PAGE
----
We were out and it first over heated enough to melt a soldering point where the power attaches. Once repaired it sporadically worked for the rest of the trip. Three months ago I had a refrigerator technician on the boat to check the system and he said it ran as it should although it is very tired. He suggested at that time not to replace but run until it failed. He charged me a minimal amount for the hour and a half review and he also added a small amount of gas to the system. I think it just failed.
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Old 15-04-2012, 09:24   #10
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Re: Waeco Refrigerator unit

After twenty five years of working with hundreds of Danfoss BD compressors this is the first time a service tech describes one as it “is very tired”. Condenser cooling fans do get tired but never heard of a tired BD compressor. A poor power wire connections will cause connection to overheat damage and not trip its 15 amp circuit breaker. Any one can determine if a small capillary tube refrigerant fed evaporator needs more refrigerant without tools or gauges. Too much refrigerant can damage electronic control module if it repeatedly recycles compressor do to high operating temperatures. Well I guess it is too late to correctly troubleshoot the Adler Barbour unit now?
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Old 15-04-2012, 10:44   #11
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Re: Waeco Refrigerator unit

Yes too late. here in Grenada we have very few qualified techs, much less the parts to fix things. Thanks for your help.
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Old 22-04-2012, 06:09   #12
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Re: Waeco Refrigerator unit

Finished installing the new refrig. It was very easy, took only a few hours to take out the old and install the new. During the installation, I thought of purchasing some tube installation like the type to keep pipes from freezing and putting it on the tubes running from the compressor to the refrig. Has anyone else done this? What results did you notice?
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Old 22-04-2012, 09:38   #13
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Re: Waeco Refrigerator unit

Mobile refrigeration systems like the one you purchased depend on compressor cooling provided mainly by super cooled refrigerant gas returning from evaporator at around 60 degrees F. It is also important that gas returning to compressor not be saturated with liquid refrigerant that can damage compressor. Frost on return line outside refrigerator returning to compressor would indicate either evaporator is too small for the amount of refrigerant planed for this system’s design in a hot climate. When excessive frosting is present on return line evaporator refrigerant flow is excessive wasting energy. Trying to correct this problem by reducing refrigerant volume is a mistake because in cooler weather additional refrigerant needs to be added again.

As far as adding insulation to return line outside refrigerator you will not know if there will be frost till system has run a day or two. Manufactures of these systems do normally supply a three ft section of pipe insulation to install on line outside box because they are aware that changes in condenser cooling medium temperature will result in evaporator superheat changes. With a perfectly fine tuned system there will be a few inches of frost on return line do to heat conduction through metal from evaporator to copper line at times, but never more than a few inches of frost. If frost is excessive you may be able to reduce it by slowing BD35 compressor’s speed or placing a small 10 Cfm muffin fan blowing air on evaporator increasing its efficiency and decreasing superheat causing frost on return line to move back into evaporator where heat transfer is supposed to occur.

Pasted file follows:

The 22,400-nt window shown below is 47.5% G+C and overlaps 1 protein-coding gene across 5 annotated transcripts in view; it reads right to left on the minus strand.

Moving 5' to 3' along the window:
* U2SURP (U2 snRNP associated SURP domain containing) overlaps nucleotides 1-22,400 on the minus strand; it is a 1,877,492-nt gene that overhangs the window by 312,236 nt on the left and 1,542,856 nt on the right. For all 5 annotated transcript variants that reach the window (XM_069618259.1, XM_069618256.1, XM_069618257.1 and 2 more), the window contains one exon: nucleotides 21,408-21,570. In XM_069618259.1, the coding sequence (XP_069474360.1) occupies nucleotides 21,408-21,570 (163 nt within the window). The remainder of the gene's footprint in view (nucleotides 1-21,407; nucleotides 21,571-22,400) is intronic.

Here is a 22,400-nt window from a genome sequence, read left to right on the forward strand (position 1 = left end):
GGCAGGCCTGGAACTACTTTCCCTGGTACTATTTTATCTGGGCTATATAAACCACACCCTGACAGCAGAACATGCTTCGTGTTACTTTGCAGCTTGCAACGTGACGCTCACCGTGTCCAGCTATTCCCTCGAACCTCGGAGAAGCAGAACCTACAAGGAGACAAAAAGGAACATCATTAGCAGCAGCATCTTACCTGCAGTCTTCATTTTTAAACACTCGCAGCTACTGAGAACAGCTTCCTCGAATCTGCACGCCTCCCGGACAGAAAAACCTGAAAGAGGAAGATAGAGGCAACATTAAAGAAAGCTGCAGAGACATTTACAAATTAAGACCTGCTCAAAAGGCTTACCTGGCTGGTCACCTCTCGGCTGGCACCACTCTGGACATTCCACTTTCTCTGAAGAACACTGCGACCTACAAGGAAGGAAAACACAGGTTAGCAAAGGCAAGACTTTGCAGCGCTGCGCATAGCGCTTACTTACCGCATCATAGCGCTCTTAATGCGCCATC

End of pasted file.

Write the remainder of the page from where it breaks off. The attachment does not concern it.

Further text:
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Old 23-04-2012, 05:25   #14
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Re: Waeco Refrigerator unit

Thanks for the comments. My tubes are not icing up, there is just a lot of condensation dripping off of them. I was thinking that the additional insulation might help to prevent this.
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Old 23-04-2012, 09:02   #15
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Re: Waeco Refrigerator unit

Condensation on refrigerant return line to compressor is not as bad as energy wasting frost on that line. Manufacturers that design for tropical climates, like where you are in the West Indies, install a section of tube insulation on return line outside refrigerator to improve performance and reduce unwanted condensation inside boat. They also run refrigerant flow control capillary tube inside and around return line several times to improve liquid refrigerant sub-cooling. To compensate for extreme warm climate conditions refrigerant lines are either clamped together or spot soldered together every two feet. With these two lines touching allows heat to be absorbed by return line eliminating condensation. It is said that “Sub-cooling can have a dramatic effect on the capacity of a refrigeration system - as a general rule; a 1% increase in refrigeration capacity can be achieved for every 2 degrees of liquid sub-cooling”.

Tapping your lines together at a few spots and adding an additional 4 ft of tube insulation over bundled tubes should eliminate condensation problem.